Perhaps the first Thai Catholic, he was baptized Cristobal, probably after Christopher Columbus, who had “discovered” the Americas and the New World some 20 years before, or more probably, after Saint Christopher, the third-century Roman martyr who earned the apocryphal title and legend of the “Christ bearer,” someone who carried on his shoulders the Infant Jesus—the Santo Niño!—and ferried him across the river so that the saint became patron of pilgrims and travelers.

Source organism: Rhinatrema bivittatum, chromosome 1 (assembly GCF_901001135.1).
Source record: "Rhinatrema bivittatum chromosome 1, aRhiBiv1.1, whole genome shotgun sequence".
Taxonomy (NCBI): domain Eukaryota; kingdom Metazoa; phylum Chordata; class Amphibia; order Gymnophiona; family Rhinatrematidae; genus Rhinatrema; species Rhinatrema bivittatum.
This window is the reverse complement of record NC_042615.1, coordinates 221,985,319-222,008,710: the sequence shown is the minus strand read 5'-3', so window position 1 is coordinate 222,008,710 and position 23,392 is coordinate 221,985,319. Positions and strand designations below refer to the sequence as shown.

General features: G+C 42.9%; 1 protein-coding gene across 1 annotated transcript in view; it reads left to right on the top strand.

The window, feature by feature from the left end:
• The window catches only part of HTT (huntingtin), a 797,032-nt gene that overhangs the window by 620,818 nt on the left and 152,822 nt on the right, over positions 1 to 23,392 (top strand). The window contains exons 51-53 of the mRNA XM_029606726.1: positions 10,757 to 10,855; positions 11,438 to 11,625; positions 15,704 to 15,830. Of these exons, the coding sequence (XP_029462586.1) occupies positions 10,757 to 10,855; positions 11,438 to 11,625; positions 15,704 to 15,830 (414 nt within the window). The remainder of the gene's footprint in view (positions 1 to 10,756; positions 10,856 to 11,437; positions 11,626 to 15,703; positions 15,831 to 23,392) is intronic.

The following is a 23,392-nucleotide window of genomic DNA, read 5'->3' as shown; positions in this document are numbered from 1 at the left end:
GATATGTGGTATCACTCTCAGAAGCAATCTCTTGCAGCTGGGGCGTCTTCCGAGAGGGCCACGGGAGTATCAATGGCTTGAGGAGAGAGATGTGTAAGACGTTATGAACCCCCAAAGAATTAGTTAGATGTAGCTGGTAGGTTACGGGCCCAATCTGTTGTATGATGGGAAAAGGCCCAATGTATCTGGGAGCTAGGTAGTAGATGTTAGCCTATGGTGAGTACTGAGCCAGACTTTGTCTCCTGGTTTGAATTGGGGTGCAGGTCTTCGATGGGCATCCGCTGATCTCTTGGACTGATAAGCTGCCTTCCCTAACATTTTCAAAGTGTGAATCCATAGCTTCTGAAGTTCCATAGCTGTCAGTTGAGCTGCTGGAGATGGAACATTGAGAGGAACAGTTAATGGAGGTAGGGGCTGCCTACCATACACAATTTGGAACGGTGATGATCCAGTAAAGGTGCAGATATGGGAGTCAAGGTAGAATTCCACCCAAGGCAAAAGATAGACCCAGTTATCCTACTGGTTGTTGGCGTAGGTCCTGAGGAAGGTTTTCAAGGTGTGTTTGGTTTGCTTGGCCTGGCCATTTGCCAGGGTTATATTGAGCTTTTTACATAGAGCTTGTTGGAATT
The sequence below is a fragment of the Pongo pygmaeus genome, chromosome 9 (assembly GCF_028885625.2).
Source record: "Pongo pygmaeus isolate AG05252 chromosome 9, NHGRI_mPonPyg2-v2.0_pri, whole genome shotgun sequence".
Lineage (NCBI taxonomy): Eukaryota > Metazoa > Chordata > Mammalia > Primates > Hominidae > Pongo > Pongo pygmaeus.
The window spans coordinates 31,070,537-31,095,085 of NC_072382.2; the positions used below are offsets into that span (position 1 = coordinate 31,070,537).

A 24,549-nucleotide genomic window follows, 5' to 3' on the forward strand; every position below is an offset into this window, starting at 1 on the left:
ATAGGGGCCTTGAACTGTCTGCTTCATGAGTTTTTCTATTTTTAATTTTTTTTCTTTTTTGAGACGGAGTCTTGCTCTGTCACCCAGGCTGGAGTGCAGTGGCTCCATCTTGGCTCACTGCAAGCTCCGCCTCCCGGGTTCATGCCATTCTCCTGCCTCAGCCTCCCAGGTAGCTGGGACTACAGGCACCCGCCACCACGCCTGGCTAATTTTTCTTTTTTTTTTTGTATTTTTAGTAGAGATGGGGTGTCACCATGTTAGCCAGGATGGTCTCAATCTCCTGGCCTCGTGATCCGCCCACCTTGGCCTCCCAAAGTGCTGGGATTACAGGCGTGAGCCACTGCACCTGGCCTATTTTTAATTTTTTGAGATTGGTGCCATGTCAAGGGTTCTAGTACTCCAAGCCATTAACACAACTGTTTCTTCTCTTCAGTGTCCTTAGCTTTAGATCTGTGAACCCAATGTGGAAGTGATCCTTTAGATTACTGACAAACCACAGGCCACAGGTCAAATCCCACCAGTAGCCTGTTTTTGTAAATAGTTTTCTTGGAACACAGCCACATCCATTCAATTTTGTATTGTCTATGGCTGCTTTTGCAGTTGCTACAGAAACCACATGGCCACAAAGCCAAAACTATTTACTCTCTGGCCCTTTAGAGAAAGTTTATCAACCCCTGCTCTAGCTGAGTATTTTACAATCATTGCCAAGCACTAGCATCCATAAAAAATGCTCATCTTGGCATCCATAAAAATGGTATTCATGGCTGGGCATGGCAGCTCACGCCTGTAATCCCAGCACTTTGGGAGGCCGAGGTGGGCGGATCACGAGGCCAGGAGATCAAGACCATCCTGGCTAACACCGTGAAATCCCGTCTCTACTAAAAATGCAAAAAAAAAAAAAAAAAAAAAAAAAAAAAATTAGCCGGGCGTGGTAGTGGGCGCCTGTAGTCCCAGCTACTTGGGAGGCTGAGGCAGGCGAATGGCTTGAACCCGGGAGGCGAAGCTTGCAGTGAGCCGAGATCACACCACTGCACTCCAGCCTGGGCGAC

To be sure, among the pilgrims to the Cebu congress this week will be Thai Catholics, who were given a cardinal (only their second!) by Pope Francis in the last consistory exactly one year ago—Cardinal Francis Xavier Kriengsak Kovithavanij of Bangkok. The same consistory made also a prince of the Church Archbishop Charles Maung Bo, S.D.B. of Yangon, Myanmar. The Burmese cardinal has been named by the same Pope his legate to the Cebu congress.
All of this should mirror not only the international character of the Eucharistic congress in Cebu, but the universality of the Church as well.
José Maria de Nazareno’s “José S. Palma: In the Palm of God’s Hand” is published by St. Paul’s Philippines and is available at St. Paul’s bookstores nationwide. For bulk orders and other information, call 8959701 to 04 or 8966771.